You’re probably familiar with the term ‘root canal’ as many films and television shows have referenced the procedure over the years. Mostly, it’s used as an example of an incredibly painful and uncomfortable treatment that everyone wants to avoid. But times have changed! With the advancement of modern technology, root canals are no longer the horrific treatment that old sitcoms made them out to be.
But what exactly are root canals and when might you need one? Read on to find out more about this dental procedure…
What does a root canal treat?
Root canals are actually a part of your tooth’s anatomy. They are the passages inside the roots where pulp, nerves, and blood vessels are contained. When the pulp inside the root canal becomes infected, a root canal treatment is required. Over time, the term ‘root canal’ has become synonymous with the treatment itself more than the anatomical part of the tooth.
If the infection is left untreated, then the pulp inside the tooth will start to die, weakening the structure of the tooth. The bacteria will also spread to other parts of the mouth through the network of roots, affecting other teeth. The following are symptoms to look out for that might suggest you have an infected root canal:
- Pain when chewing
- Inflamed gums
- A loose tooth
- A darkened tooth
- A discharge of pus from the tooth or gum
The root canal treatment effectively removes the dead and damaged pulp from inside the tooth and fills the empty chamber with, usually with a substance called gutta percha. A filling or crown is then fitted on top of the tooth to rebuild its structure.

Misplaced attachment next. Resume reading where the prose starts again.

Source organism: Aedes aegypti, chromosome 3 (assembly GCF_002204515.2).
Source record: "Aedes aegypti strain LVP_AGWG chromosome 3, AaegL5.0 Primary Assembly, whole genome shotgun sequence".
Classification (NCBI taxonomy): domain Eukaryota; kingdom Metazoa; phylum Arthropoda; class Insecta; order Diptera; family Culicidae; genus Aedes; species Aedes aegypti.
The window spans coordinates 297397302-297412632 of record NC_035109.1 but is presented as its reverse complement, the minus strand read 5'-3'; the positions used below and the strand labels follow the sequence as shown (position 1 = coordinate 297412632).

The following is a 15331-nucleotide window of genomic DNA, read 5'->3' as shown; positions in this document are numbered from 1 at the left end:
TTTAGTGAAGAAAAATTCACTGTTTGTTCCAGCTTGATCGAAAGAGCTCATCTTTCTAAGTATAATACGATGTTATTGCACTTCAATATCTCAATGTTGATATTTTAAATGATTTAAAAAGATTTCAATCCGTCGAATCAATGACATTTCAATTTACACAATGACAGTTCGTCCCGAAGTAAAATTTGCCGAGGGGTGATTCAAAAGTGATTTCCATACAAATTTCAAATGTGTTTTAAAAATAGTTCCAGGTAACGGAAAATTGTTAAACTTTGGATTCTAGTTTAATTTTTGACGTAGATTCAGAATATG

Is a root canal painful?
The first step of a root canal is to numb the area that will be treated. This removes any pain from the procedure, ensuring that you feel very little of what is going on in your mouth. If an injection is used to administer the local anesthetic, then you may feel some pain from this, but it will only be momentary. With pain-free dentistry, alternatives techniques like creams and gels can be used to numb the area, instead.
If you have an infected root canal, then the biggest pain you have to worry about is if you leave it untreated. Oral infections can cause a great deal of pain, especially when biting and chewing. And this pain will only get worse if the infection is given the chance to spread.
After a root canal treatment, you may feel some pain or discomfort as the affected area heals, but this should not be too severe and can easily be managed with over-the-counter painkillers. This discomfort should pass after a few days to a week. Book an appointment with your dentist if your pain is severe after a root canal treatment.
If you’re looking for a family dentist in Advance, NC to treat your root canal, then contact Advance Family Dental. We bring pain-free dentistry to patients all around Bermuda Run, Clemmons, Lewisville, and Winston Salem.